"I get to tell stories about Ron Field, because for some reason, I was his confidant," she told Newsweek, referring to Merrily's original choreographer who was dismissed over creative differences during previews. "He told me everything.

"So, it's been really profound putting this together. And I just did a rehearsal last night because I'm gonna do it in front of a couple of people tonight just to get a sense of what it's like to do in front of other people. And I looked at the pianist, and I said, 'What kind of a monster did I just create?'"

As seen in Best Worst Thing much of Merrily was written and rewritten over and over during the first production—not to mention during several other key productions over the years. People got fired, the plot changed and songs got cut. But Mary Flynn's part got bigger, and Morrison got more songs.

"I didn't get material cut," she told Newsweek. "If anything, some things that got cut were given to me to do. In my show, I talk about that when I talk about what happened when we began rehearsals. I tell it through music, and I tell it through storytelling. And the show goes really fast. Oh my god, you have to pay attention. That's the way I like to do shows. Yeah, I got things added. And then sometimes other people got their songs cut, and then something needed to be given to Mary to flesh out the stuff."

Old Friends

Morrison talked to Newsweek about the Merrily she was in: the Merrily on Broadway, before it went through so many incarnations. "The point of the whole story of Merrily is is not about it's not about giving up, deciding to change your career in a different way or you know...compromising. It's really about friendship. I mean, to me, what was so fun about being in New York is we've developed these great friendships and some of them are your friends forever. But friendships change, and people in your friendship make different decisions about stuff and how does that impact? So, watching the show go backwards, you stay focused on the three of them. By the end of the play, or when they're on the rooftop [which occurs just before the final scene in that production], you get to see how people made the choices that they made and how friendships change. The idea that this is about how Franklin Shepard sold out because he wanted to go into films—everybody in the business can do both the theater and do films. That's not the focus, the focus is about friendship.

"It's like how things begin, and how it knits together can inform the rest of your life."

Lasting Last Impressions

When asked about her last memories of Sondheim, "One of my last pictures [in my mind] I have of Steve is at the Hal Prince memorial service. Because Lonny, Jim [Walton] and I were asked to perform 'Old Friends' for it. I saw [Prince's wife and daughter] Judy and Daisy Prince, and I asked 'Why are you asking us to do that? Merrily was not a successful show for him.' And Daisy said, 'But the "Old Friends" number is everything about my dad. And I said even the fight in the middle of the whole thing says everything about my dad.' I said, 'OK.' So, we came out on stage, and it was a surprise. And the audience went nuts, because it was almost 40 years. We did the original choreography, and so my last memory is going down to say thank you to Judy and Daisy, and there was Steve shuffling his feet because he was so afraid that he was going to fall. And he looked at me and he went, 'Annie!'"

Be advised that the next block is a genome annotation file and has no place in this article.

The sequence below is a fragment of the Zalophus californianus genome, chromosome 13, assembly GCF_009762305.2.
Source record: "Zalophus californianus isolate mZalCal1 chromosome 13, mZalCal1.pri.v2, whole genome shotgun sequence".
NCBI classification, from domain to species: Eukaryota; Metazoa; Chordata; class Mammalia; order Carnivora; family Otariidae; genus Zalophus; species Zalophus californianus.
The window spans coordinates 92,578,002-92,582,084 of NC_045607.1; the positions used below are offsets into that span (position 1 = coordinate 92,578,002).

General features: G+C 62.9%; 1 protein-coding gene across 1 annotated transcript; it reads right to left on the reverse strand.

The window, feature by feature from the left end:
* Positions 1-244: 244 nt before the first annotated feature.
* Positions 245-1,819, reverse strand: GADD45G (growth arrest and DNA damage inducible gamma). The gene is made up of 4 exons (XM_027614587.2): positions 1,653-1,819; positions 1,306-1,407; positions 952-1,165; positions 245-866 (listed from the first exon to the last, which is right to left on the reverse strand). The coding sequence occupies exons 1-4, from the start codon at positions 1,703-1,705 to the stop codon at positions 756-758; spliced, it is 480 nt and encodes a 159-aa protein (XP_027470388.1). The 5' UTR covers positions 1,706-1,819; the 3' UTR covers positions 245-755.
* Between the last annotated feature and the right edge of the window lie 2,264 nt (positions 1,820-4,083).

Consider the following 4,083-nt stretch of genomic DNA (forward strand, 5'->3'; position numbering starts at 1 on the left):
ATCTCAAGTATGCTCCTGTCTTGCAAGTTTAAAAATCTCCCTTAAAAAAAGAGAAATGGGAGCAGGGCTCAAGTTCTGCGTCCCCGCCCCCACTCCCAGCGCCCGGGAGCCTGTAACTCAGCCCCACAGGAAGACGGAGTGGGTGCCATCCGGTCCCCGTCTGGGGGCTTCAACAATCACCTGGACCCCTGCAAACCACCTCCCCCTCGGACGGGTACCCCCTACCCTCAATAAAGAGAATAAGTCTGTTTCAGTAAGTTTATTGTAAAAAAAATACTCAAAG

As for Prince, Morrison said, "Hal became Uncle Hal, and was Uncle Hal until the day he died to me. He had me come back to New York to do LoveMusik [a musical with a book by Alfred Uhry, with music by Kurt Weill]. He always wanted to make stars. That was his thing. I remember having coffee with him. Because whenever I was in New York, I would go to the Prince office and have coffee and chat. He was always interested in what I was doing, what I was writing next and my next solo piece, and my plays and what have you. I said, 'How do you guys do it anymore? Everybody coming out of college—they all look alike. They all sound alike.' And he said, 'Honey, you and I are dinosaurs. When I was starting out, I wanted to make stars, and now I have to have a TV star and someone else to star. I'm not even the star of my own shows.'"

Not a day goes by when Sondheim and Merrily fans don't give some thought to the musical that has spawned a generation of obsessives. So, stories like these will be scooped up from Best Worst Thing's cutting room floor, spliced together and shared with them by Morrison onstage and online in Ann Morrison: Merrily From Center Stage.

Now you know.

Ann Morrison: Merrily From Center Stage is live at Feinsteins/54 Below Cellar 254 West 54th Street, New York, on May 17. For tickets and livestream information go to